Dirty Great Love Story
nytheatre.com q&a preview by Richard Marsh and Katie Bonna
June 10, 2013
What is your job on this show?
We are both the writers and performers..
What is your show about?
An achingly funny story of two hopeful, hapless romantics who get drunk, get it on, and then get the hell away from each other.
When did you know you wanted to work in the theater, and why?
KATIE: I always liked showing off and organising things. I used to turn every New Year celebration into a production by herding up the other kids and making them put on a show. We cut up tickets, made curtains from bedsheets, wrote out programmes. I have no idea what the shows were, probably just us coming on stage and telling rubbish jokes about elephants but it was all about creating an event. I knew I wanted to work in theatre when I saw a production of Equus at Theatre Cymru in Wales. The man playing Nugget was incredible - I believed I was looking at a horse when he was really just a bloke in wire hooves. It sounds simple but it had a huge impact on me, I talked about it for months. I just thought, “Yeah, this is what I want to do”.
Complete this sentence: My show is the only one opening in NYC this spring that...?
RICHARD: I’m in.
Is there a particular moment in this show that you really love or look forward to? Without giving away surprises, what happens in that moment and why does it jazz you?
RICHARD: Yes. We’re in a greasy spoon, eating breakfast. (Something I’m looking forward to in NYC - where’s good?). Katie’s really good in the scene, it’s a lot of fun to perform, and audiences tend to get quite vocal which I enjoy. And then I talk to the audience about love and glasses. It’s truthful, and it’s funny, and it means a lot to me. There's also a bit later on where I dance. I enjoy this because, as an intellectual powerhouse, it does me good to express myself physically. Completely self-taught.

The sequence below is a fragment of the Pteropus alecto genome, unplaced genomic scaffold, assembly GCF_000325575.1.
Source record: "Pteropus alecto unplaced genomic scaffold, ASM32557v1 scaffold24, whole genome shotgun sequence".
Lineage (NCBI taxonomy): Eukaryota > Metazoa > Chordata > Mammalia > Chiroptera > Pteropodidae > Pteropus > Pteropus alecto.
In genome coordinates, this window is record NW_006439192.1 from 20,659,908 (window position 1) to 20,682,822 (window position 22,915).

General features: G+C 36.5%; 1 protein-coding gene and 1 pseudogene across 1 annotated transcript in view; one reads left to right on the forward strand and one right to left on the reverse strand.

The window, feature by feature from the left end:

Which famous person would you most like to get a fan letter from: Denzel Washington, Maggie Smith, Ang Lee, Jennifer Lawrence?
KATIE: Easy. Julia Davis. Although she’s probably not known over here. She is an incredible writer and actress (and director). Very funny, very dark, very talented, a huge inspiration to me. My US-friendly alternative would be Bob Dylan - today, tomorrow and for the rest of my life.
Why are theater festivals so very important?
RICHARD: Festivals let new blood in. They give new artists the chance to get work seen in production, rather than at the script/proposal/reading stage. In the UK at least, the Edinburgh Festival often introduces new audiences to theatre. People there mostly for comedy might see a play because it’s on in the same venue as a stand-up, when they’d never make the trip to a theatre otherwise. Hopefully, they might go on to see more. Scratch festivals (such as the Nursery Festival in the UK, where we developed Dirty Great Love Story) offer the chance to show new work and refine it in the light of audience response. Without the pressure of reviews or box office, it allows you to be experimental – ‘I'm not sure if this’ll work, but I'm going to try it and see if it flies.’ Sometimes it does. And finally, the Brits off Broadway Fest is hugely important to us - we wouldn't be here without them.